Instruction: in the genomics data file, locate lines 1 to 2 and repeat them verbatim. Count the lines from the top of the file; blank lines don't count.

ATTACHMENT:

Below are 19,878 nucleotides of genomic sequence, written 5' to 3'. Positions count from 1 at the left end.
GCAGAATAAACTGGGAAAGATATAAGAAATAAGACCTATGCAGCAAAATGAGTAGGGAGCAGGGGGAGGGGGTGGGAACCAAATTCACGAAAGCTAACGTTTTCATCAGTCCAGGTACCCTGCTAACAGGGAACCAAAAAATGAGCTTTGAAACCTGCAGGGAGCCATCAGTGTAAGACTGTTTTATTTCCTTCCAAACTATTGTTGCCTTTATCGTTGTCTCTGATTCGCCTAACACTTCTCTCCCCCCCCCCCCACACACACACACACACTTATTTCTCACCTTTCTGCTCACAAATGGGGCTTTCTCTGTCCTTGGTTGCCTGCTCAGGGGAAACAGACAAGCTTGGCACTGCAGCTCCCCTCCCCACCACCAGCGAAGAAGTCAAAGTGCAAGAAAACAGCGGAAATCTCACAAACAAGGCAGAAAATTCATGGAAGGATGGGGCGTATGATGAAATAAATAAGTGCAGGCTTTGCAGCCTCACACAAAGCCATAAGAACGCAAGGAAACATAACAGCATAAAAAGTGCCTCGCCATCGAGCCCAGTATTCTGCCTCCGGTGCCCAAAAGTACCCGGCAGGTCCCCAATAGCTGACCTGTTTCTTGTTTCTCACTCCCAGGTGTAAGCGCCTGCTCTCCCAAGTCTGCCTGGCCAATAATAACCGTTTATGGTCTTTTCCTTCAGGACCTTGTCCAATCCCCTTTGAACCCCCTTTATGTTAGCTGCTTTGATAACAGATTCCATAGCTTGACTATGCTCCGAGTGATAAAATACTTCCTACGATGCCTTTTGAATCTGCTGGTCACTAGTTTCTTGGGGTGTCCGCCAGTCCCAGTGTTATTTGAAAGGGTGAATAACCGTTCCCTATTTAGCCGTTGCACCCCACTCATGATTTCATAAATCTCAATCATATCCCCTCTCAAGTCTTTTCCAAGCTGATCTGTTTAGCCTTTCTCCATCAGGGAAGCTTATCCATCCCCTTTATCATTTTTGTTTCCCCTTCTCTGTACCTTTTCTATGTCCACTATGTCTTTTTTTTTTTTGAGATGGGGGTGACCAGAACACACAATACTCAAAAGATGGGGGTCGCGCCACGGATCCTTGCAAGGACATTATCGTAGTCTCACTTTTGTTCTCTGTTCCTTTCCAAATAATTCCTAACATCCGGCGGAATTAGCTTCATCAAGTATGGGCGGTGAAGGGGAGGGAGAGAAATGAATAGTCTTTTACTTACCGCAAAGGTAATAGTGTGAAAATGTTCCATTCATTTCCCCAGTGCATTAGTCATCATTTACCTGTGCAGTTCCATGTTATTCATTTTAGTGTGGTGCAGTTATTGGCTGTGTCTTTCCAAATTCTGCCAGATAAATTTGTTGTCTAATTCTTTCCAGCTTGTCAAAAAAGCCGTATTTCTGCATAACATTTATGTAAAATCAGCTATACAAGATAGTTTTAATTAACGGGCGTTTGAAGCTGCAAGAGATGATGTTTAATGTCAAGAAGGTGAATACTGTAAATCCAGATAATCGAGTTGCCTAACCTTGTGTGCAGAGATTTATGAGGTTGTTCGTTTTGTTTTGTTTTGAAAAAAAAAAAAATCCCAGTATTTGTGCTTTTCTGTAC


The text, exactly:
Below are 19,878 nucleotides of genomic sequence, written 5' to 3'. Positions count from 1 at the left end.
GCAGAATAAACTGGGAAAGATATAAGAAATAAGACCTATGCAGCAAAATGAGTAGGGAGCAGGGGGAGGGGGTGGGAACCAAATTCACGAAAGCTAACGTTTTCATCAGTCCAGGTACCCTGCTAACAGGGAACCAAAAAATGAGCTTTGAAACCTGCAGGGAGCCATCAGTGTAAGACTGTTTTATTTCCTTCCAAACTATTGTTGCCTTTATCGTTGTCTCTGATTCGCCTAACACTTCTCTCCCCCCCCCCCCACACACACACACACACTTATTTCTCACCTTTCTGCTCACAAATGGGGCTTTCTCTGTCCTTGGTTGCCTGCTCAGGGGAAACAGACAAGCTTGGCACTGCAGCTCCCCTCCCCACCACCAGCGAAGAAGTCAAAGTGCAAGAAAACAGCGGAAATCTCACAAACAAGGCAGAAAATTCATGGAAGGATGGGGCGTATGATGAAATAAATAAGTGCAGGCTTTGCAGCCTCACACAAAGCCATAAGAACGCAAGGAAACATAACAGCATAAAAAGTGCCTCGCCATCGAGCCCAGTATTCTGCCTCCGGTGCCCAAAAGTACCCGGCAGGTCCCCAATAGCTGACCTGTTTCTTGTTTCTCACTCCCAGGTGTAAGCGCCTGCTCTCCCAAGTCTGCCTGGCCAATAATAACCGTTTATGGTCTTTTCCTTCAGGACCTTGTCCAATCCCCTTTGAACCCCCTTTATGTTAGCTGCTTTGATAACAGATTCCATAGCTTGACTATGCTCCGAGTGATAAAATACTTCCTACGATGCCTTTTGAATCTGCTGGTCACTAGTTTCTTGGGGTGTCCGCCAGTCCCAGTGTTATTTGAAAGGGTGAATAACCGTTCCCTATTTAGCCGTTGCACCCCACTCATGATTTCATAAATCTCAATCATATCCCCTCTCAAGTCTTTTCCAAGCTGATCTGTTTAGCCTTTCTCCATCAGGGAAGCTTATCCATCCCCTTTATCATTTTTGTTTCCCCTTCTCTGTACCTTTTCTATGTCCACTATGTCTTTTTTTTTTTTGAGATGGGGGTGACCAGAACACACAATACTCAAAAGATGGGGGTCGCGCCACGGATCCTTGCAAGGACATTATCGTAGTCTCACTTTTGTTCTCTGTTCCTTTCCAAATAATTCCTAACATCCGGCGGAATTAGCTTCATCAAGTATGGGCGGTGAAGGGGAGGGAGAGAAATGAATAGTCTTTTACTTACCGCAAAGGTAATAGTGTGAAAATGTTCCATTCATTTCCCCAGTGCATTAGTCATCATTTACCTGTGCAGTTCCATGTTATTCATTTTAGTGTGGTGCAGTTATTGGCTGTGTCTTTCCAAATTCTGCCAGATAAATTTGTTGTCTAATTCTTTCCAGCTTGTCAAAAAAGCCGTATTTCTGCATAACATTTATGTAAAATCAGCTATACAAGATAGTTTTAATTAACGGGCGTTTGAAGCTGCAAGAGATGATGTTTAATGTCAAGAAGGTGAATACTGTAAATCCAGATAATCGAGTTGCCTAACCTTGTGTGCAGAGATTTATGAGGTTGTTCGTTTTGTTTTGTTTTGAAAAAAAAAAAAATCCCAGTATTTGTGCTTTTCTGTAC